Dr. Anne Kelly Knowles, in association with the School of Policy and International Affairs, presented her lecture “Mapping the Holocaust: Dealing with Uncertainty in Historical Space-Time” at the Hill Auditorium in Barrows Hall on Thursday, Oct. 26 from 5 to 6 p.m.
Dr. Knowles is the co-founder of the Holocaust Geographies Collaborative, a multi-institutional research group of 15 geographers, cartographers and historians, and hundreds of undergraduate and graduate students who have volunteered since its formation in 2007. Their goal is to “develop new methods to fill interstices about what we think we know about the Holocaust, but may not know nearly as well as we believe.”
The key to the group’s projects lies in the development of Geographic Information Systems (GIS), filling databases with historical and textual information about the Holocaust, and displaying that information geo-visually, to allow further analysis and understanding.
“It’s a whole class of software…that basically enable you to map information, if it has location attached. And it turns out that about 95 percent of the information that humans have ever created has location associated with it in some way or another… almost any field of inquiry is open to geographic exploration,” Knowles said.
Databases provide context for case studies of any kind, and the Holocaust is no exception. Any large phenomenon contains variation at the national, regional and local scale. Digital desegregation helps highlight these variations, compare populations and effect, and connect information to draw new conclusions. Data maps of cumulative territory changes from 1938-1945 were used to examine datasets of both SS camps and over 1,300 eastern European ghettos, filling in the gaps in the traumatic memories of survivors recorded several decades after the events.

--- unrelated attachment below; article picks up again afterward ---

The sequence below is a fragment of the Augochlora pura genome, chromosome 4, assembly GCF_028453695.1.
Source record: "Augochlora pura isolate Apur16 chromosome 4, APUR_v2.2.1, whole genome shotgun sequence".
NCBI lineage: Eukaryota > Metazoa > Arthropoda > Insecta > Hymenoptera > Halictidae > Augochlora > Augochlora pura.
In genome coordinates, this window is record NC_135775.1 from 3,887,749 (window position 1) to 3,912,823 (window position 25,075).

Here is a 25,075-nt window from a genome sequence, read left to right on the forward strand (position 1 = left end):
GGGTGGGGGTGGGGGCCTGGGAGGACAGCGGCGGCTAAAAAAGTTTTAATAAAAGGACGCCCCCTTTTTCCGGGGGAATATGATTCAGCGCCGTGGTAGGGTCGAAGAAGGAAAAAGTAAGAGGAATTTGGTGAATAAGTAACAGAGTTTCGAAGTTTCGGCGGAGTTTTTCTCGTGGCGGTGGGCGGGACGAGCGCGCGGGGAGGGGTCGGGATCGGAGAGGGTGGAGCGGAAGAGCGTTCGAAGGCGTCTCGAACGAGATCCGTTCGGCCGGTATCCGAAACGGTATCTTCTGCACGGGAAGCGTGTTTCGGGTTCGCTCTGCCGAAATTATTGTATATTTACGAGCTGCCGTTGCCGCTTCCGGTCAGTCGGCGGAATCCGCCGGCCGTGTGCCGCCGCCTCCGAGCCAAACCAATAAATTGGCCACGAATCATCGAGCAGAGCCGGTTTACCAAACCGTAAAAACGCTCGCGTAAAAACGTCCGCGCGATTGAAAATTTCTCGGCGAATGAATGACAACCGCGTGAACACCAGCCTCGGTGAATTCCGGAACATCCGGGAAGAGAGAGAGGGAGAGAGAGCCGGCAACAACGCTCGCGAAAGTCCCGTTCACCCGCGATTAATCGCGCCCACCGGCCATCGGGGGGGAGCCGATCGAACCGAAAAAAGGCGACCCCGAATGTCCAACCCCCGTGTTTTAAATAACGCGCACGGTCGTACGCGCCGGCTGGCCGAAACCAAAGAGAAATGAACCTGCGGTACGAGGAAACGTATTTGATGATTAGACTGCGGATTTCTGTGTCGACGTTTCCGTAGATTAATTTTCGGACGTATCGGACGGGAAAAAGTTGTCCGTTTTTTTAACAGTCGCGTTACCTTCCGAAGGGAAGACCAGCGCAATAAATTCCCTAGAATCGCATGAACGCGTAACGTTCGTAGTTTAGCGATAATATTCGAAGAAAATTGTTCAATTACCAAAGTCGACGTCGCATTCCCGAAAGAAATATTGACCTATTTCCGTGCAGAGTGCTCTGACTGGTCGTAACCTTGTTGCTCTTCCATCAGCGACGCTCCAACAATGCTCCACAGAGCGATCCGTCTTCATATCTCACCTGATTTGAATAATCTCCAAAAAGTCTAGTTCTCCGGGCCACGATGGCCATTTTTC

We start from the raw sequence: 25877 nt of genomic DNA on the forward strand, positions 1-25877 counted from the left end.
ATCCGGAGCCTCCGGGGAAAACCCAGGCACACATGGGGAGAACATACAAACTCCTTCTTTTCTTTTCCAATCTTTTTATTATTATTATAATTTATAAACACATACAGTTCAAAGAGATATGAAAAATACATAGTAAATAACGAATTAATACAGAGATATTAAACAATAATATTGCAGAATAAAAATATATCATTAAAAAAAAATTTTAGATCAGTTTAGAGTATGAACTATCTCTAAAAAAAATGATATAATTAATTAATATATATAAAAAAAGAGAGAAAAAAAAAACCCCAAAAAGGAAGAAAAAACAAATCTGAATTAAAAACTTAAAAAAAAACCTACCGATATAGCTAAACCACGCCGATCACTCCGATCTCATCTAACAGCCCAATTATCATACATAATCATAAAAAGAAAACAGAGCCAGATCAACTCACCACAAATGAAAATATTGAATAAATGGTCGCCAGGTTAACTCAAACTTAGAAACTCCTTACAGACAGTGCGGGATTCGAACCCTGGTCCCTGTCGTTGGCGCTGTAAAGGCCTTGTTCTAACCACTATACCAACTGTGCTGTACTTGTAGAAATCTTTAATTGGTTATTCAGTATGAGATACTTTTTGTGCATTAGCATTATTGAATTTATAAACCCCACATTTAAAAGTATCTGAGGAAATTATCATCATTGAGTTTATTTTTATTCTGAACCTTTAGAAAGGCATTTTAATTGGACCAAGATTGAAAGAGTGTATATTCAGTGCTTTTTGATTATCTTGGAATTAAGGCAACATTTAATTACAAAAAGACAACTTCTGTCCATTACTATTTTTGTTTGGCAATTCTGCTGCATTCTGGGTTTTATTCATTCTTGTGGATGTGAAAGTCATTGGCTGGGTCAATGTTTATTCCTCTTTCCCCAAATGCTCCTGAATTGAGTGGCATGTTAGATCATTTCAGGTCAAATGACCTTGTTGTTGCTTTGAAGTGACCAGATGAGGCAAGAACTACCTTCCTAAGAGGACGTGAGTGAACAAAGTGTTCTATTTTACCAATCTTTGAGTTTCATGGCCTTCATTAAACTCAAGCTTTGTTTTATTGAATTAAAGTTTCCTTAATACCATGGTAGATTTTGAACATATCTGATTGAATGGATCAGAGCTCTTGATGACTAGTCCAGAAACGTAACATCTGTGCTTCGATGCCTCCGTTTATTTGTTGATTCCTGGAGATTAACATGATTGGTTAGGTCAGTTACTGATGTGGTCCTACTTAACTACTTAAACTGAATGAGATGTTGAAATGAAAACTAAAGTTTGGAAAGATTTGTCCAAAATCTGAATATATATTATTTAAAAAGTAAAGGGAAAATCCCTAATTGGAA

Perpetrator records, survivor testimony and documents provide information that, when cross-referenced and displayed together, create new ways to examine the scope of the the Holocaust.
“Since the publication of our first book, ‘Geographies of the Holocaust’ in 2014 [and the now-thriving and exploding status of digital humanities] …We now clearly see a digital and spatial turn in Holocaust studies,” Knowles noted. New digital approaches have created projects that are “pushing the boundaries of Holocaust scholarship,” she said.
Such projects from associated scholarship groups include Dr. Caroline Sturdy Colls’ forensic archaeological findings at the site of the Bergen-Belsen POW and concentration camp. These are combined with original photographs and documents to create a 3D reconstruction of the camp before it was burned down by the British 11th Armoured Division. Also included is the USC Shoah Foundation’s “New Dimensions of Testimony,” where Holocaust survivors answer thousands of questions over five days of recording with 3D cameras, to create voice-activated holographic displays that can hold conversations with classrooms, so they can share their traumatic experiences long after they’ve passed on.
“I think of it as an act of translation, how to translate textual history into this radically different format of a database. It requires interpretation, it requires scholarship, and it’s a marvelous teaching tool…It’s the historian’s craft. So, as you see, I’m an advocate for this approach, but I never want to make it sound easy,” Knowles said, before concluding.“I hope to bring more and more to this University, because I think it benefits everyone.”
Funding for the project is provided by the National Science Foundation, Middlebury College, the University of Maine and the National Endowment for the Humanities, with assistance from staff at the U.S. Holocaust Memorial Museum, the USC Shoah Foundation’s Visual History Archive and the Holocaust Geographies Collaborative.